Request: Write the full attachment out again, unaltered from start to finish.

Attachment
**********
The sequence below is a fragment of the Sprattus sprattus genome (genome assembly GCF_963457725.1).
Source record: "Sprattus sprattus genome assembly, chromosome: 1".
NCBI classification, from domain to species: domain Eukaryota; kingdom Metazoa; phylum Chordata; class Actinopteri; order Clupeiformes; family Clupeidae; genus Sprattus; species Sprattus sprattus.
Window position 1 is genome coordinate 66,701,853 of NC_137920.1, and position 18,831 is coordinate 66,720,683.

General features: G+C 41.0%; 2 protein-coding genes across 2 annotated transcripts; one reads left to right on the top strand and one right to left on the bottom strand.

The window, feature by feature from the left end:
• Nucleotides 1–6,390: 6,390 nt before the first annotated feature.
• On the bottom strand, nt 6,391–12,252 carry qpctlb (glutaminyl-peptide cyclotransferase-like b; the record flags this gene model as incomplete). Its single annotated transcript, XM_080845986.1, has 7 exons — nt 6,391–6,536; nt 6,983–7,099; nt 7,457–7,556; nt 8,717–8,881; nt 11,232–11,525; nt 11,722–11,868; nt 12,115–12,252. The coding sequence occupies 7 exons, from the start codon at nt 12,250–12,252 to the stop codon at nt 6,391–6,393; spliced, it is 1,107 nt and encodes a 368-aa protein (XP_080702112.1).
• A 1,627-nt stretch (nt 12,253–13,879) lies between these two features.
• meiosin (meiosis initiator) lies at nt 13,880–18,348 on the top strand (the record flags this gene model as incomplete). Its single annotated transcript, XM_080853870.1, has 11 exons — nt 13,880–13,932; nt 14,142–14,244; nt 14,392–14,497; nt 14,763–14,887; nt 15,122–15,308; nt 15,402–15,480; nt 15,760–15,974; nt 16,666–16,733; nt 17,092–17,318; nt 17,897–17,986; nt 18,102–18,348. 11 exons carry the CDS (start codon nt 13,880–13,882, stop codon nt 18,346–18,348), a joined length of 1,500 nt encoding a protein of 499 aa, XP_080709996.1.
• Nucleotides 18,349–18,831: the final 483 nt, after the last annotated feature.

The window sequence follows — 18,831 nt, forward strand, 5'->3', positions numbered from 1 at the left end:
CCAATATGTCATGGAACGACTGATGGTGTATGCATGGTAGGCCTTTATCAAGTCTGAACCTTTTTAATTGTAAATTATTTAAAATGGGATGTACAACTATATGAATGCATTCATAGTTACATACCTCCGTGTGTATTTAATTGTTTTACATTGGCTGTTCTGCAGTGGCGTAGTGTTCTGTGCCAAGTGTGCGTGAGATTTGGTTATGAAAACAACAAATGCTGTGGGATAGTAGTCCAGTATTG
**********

The sequence below is a fragment of the Sprattus sprattus genome (genome assembly GCF_963457725.1).
Source record: "Sprattus sprattus genome assembly, chromosome: 1".
NCBI classification, from domain to species: domain Eukaryota; kingdom Metazoa; phylum Chordata; class Actinopteri; order Clupeiformes; family Clupeidae; genus Sprattus; species Sprattus sprattus.
Window position 1 is genome coordinate 66,701,853 of NC_137920.1, and position 18,831 is coordinate 66,720,683.

General features: G+C 41.0%; 2 protein-coding genes across 2 annotated transcripts; one reads left to right on the top strand and one right to left on the bottom strand.

The window, feature by feature from the left end:
• Nucleotides 1–6,390: 6,390 nt before the first annotated feature.
• On the bottom strand, nt 6,391–12,252 carry qpctlb (glutaminyl-peptide cyclotransferase-like b; the record flags this gene model as incomplete). Its single annotated transcript, XM_080845986.1, has 7 exons — nt 6,391–6,536; nt 6,983–7,099; nt 7,457–7,556; nt 8,717–8,881; nt 11,232–11,525; nt 11,722–11,868; nt 12,115–12,252. The coding sequence occupies 7 exons, from the start codon at nt 12,250–12,252 to the stop codon at nt 6,391–6,393; spliced, it is 1,107 nt and encodes a 368-aa protein (XP_080702112.1).
• A 1,627-nt stretch (nt 12,253–13,879) lies between these two features.
• meiosin (meiosis initiator) lies at nt 13,880–18,348 on the top strand (the record flags this gene model as incomplete). Its single annotated transcript, XM_080853870.1, has 11 exons — nt 13,880–13,932; nt 14,142–14,244; nt 14,392–14,497; nt 14,763–14,887; nt 15,122–15,308; nt 15,402–15,480; nt 15,760–15,974; nt 16,666–16,733; nt 17,092–17,318; nt 17,897–17,986; nt 18,102–18,348. 11 exons carry the CDS (start codon nt 13,880–13,882, stop codon nt 18,346–18,348), a joined length of 1,500 nt encoding a protein of 499 aa, XP_080709996.1.
• Nucleotides 18,349–18,831: the final 483 nt, after the last annotated feature.

The window sequence follows — 18,831 nt, forward strand, 5'->3', positions numbered from 1 at the left end:
CCAATATGTCATGGAACGACTGATGGTGTATGCATGGTAGGCCTTTATCAAGTCTGAACCTTTTTAATTGTAAATTATTTAAAATGGGATGTACAACTATATGAATGCATTCATAGTTACATACCTCCGTGTGTATTTAATTGTTTTACATTGGCTGTTCTGCAGTGGCGTAGTGTTCTGTGCCAAGTGTGCGTGAGATTTGGTTATGAAAACAACAAATGCTGTGGGATAGTAGTCCAGTATTG